This policy entails the acceptance of Germans as our brothers and equals. Although this war was originally directed against the “Nazi Government” many have lost sight of this including, perhaps, our present government and bear an active, living hatred for the German individual. Whatever happens this will not do as it is a direct denial of all Christian thought. It is futile to imagine that we can partially accept so much of the faith as suits our purpose. We must be wholeheartedly for or against. If we are against Christianity we may as well cease fighting, for true liberty and true freedom will never be obtained without a living conception of Christ. The German Nazi must be treated as suffering from a delusion and this delusion rendered harmless.

Douglas George Banks 1920 – 1989 written in 1941

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Saturday, 5 November 2011

BBC's Rev Series 2... can't wait!


The new series of Rev returns to BBC2 next week... Episode 1 transmits at 9:00pm Thursday 10th November. Forthcoming episodes feature a trip to the Greenbelt Festival and none other than Ralph Fiennes as the Bishop of London.

P

Thursday, 3 November 2011

Greece in crisis, Captain Corelli time...


Colchester's Mercury Theatre has this incredible knack of running a production that has an uncanny amount of synchronicity to current affairs. And they've scored yet again with this intriguing depiction of Louis de Bernières novel 'Captain Corelli's Mandolin', a collaboration between the Mercury and the Kote Marjanishvili Theatre of Tbilisi, Georgia. The play features both live action from a trim cast of five supplemented by a series of puppets playing both mini versions of the main on-stage characters and other parts.

What was no surprise was the compelling quality of the acting and the stage production, the latter not only providing stunning visual effects but also giving Health and Safety a scare with so much exposed naked flame! The puppetry really came into its own in the 2nd act, whereas in the first, whilst admiring the impressive technical skill, I found myself occasionally wondering what it added apart from the show stealing pet goat. As mentioned, in the 2nd part the interface between real and puppet action became an essential element, able to sensitively depict the harrowing scenes that are so distressing in the book (and film) without lessening any dramatic impact.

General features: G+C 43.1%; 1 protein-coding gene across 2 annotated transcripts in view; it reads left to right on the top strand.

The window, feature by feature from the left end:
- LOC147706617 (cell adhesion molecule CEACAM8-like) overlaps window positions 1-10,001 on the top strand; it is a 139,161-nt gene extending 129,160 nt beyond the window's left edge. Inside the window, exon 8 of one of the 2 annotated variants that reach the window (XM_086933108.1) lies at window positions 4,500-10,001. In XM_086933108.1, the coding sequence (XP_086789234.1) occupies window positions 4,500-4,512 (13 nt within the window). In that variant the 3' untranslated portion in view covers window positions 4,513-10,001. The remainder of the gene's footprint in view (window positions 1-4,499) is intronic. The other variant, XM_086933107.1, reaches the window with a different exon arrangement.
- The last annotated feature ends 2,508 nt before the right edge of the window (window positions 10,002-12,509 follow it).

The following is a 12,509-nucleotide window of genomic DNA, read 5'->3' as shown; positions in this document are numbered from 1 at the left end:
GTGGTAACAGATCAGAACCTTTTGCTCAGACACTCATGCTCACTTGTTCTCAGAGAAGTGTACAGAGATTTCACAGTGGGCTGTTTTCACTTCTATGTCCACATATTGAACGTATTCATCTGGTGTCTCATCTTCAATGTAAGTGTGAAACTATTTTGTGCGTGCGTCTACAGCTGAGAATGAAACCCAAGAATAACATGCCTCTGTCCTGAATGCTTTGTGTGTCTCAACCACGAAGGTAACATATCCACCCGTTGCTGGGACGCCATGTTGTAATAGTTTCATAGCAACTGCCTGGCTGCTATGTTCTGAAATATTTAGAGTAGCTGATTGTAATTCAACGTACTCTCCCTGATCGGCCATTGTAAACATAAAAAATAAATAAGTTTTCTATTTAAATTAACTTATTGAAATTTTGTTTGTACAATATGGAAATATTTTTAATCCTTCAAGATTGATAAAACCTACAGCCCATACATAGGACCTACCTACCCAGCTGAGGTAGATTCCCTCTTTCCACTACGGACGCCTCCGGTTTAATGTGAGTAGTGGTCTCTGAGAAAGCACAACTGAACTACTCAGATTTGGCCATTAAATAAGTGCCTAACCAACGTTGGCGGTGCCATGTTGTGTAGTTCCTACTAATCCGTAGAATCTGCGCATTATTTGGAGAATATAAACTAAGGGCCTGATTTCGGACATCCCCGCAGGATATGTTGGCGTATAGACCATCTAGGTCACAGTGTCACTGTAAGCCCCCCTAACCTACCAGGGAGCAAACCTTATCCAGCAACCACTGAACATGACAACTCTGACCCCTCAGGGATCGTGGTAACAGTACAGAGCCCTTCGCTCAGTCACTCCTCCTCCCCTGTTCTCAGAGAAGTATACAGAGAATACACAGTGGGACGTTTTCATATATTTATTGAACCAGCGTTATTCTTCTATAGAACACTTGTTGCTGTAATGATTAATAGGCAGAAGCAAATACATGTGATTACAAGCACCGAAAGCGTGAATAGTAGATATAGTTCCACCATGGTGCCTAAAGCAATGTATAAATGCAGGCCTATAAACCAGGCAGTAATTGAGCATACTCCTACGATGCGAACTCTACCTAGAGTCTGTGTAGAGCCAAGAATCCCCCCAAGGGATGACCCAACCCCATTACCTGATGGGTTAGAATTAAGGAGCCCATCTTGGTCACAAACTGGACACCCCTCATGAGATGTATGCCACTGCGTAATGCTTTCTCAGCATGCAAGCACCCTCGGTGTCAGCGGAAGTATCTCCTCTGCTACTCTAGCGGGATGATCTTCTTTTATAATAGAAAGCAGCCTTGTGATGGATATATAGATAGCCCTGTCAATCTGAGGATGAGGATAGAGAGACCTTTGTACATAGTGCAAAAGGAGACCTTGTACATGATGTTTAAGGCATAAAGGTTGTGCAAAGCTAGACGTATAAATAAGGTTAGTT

All the action is set on the Greek Island Cephallonia (Kefalonia) which suffered Italian and then German occupation during the 2nd World War. The characters are given more time to develop their personae than in the film and, one of leading actors, Mike Maran, is, indeed, credited for this excellent adaptation. He plays the long suffering Dr Iannis who opens the play with one of the most memorable scenes, as depicted above. Captain Corelli is cast as a bit of a buffoon! Having said that, Tony Casement plays him brilliantly, both as romeo and as the commander of his squad of loyal but slightly reluctant soldiers. Roger Delves-Boughton plays both Corelli's Quartermaster and the humorous British Spy, 'Roger', would you believe? Mr Bond, I presume?! Mandras, the local Greek fisherman was played by Gus Gallagher and Dr Iannis' precious daughter, Pelagia, was wonderfully brought to life by Natalie Kakhidze.

Although the music was all pre-recorded, it was specially written and provided some contrasting moments of joy and pathos. As a result I was relieved I could blame the smoke units for making my eyes water! The set design was sparse, mainly working with a set of moving risers and drapes. However, the lighting, sound effects, pyrotechnics and prop movements were seamlessly slick, providing amazing impact with iconic images via models and projections.

Another aspect that came over well, which the film failed to convey, was the subtle, yet effective, portrayal of the differences betwixt the Greek Orthodox and Roman Catholic churches. In fact, religious imagery, practice and concepts were very evident throughout as part of life and death.

So, if you have read the book, you will definitely not be disappointed. If you've only seen the film, watching this will make you yearn to read the book and glean even more! Highly recommended...

Captain Corelli's Mandolin is on until 12th November - book tickets here

P

Tuesday, 1 November 2011

Fats Domino v Café Musica mashup...


Part of the joy of playing acoustically is the re-discovery of pieces you probably would never consider in an 'amplified' band line-up. Here buddy James and yours truly give Fats Domino's piece 'Be My Guest' the Café Musica treatment at our first ever house gig a few days ago...

And here we play our version of After The Fire's punk anthem 'Time to Think', from ATF's Laser Love album, originally released in 1979.